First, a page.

Sex addiction

Having a high libido is not the same as being addicted to sex. Sex addiction is characterised by the compulsion to have sex with negative consequences. If your sexual activity (besides infections – they don’t count as negative consequences, even if they are in fact a negative consequence!) is interfering with your ability to have a successful relationship or is in some way causing you problems in your life, then you may need to seek help for it.

It’s important to know the difference, however, because the management of the ‘thing’ is different.

High libido

If you have a high libido – higher than your partner’s, that is – this is not a cause to diagnose yourself with sex addiction or in fact to worry. You can do things to lower your libido if you wanted to. In fact there are some herbs that directly lower your sexual drives. It would pay to see a trained herbalist or naturopath to be treated with those, however, because it’s important to make sure that is the only thing going on. There could possibly be an underlying hormonal imbalance going on, and you need to be looked over carefully to make sure everything is in order. Don’t try to self prescribe herbs for this.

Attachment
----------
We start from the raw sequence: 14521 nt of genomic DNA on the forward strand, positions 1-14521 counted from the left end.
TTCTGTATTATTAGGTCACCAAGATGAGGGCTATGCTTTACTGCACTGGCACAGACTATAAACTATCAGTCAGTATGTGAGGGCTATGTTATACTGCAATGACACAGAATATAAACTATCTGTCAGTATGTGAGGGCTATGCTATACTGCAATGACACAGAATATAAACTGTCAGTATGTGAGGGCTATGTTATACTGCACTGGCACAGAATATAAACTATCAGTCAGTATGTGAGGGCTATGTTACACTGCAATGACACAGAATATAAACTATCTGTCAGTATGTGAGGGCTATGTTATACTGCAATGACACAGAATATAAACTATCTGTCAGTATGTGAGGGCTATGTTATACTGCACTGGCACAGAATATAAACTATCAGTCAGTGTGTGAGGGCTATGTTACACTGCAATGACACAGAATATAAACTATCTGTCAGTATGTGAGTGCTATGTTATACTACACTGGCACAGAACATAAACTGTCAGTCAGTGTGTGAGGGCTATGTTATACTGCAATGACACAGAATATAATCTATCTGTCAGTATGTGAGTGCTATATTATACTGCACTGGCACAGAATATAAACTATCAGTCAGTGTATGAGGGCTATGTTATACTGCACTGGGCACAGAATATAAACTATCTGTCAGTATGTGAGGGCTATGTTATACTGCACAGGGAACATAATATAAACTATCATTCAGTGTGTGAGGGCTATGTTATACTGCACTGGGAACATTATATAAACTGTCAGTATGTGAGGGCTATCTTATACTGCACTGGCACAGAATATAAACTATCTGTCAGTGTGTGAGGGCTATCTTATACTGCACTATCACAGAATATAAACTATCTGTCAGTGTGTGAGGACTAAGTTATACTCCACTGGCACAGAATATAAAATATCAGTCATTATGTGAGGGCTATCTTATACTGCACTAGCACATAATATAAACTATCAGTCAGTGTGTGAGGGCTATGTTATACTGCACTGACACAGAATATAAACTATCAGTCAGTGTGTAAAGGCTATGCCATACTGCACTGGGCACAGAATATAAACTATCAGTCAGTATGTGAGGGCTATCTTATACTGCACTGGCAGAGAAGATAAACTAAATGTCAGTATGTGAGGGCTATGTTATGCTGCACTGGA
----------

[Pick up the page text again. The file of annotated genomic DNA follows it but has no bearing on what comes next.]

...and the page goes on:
You can help your problem with a concerted probiotic effort.

Write to us anytime and tell us how you go!

Warmest regards,
Aunt Vadge


Jessica Lloyd - Naturopathic Practitioner, BHSc(N)

Jessica Lloyd - Naturopathic Practitioner, BHSc(N)

Jessica is a degree-qualified naturopath (BHSc) specialising in vulvovaginal health and disease, based in Melbourne, Australia.

Jessica is the owner and lead naturopath of My Vagina, and is a member of the:

  • International Society for the Study of Vulvovaginal Disease (ISSVD)
  • International Society for the Study of Women's Sexual Health (ISSWSH)
  • National Vulvodynia Association (NVA) Australia
  • New Zealand Vulvovaginal Society (ANZVS)
  • Australian Traditional Medicine Society (ATMS)
Read more about Jessica and My Vagina's origin story.
Jessica Lloyd - Naturopathic Practitioner, BHSc(N)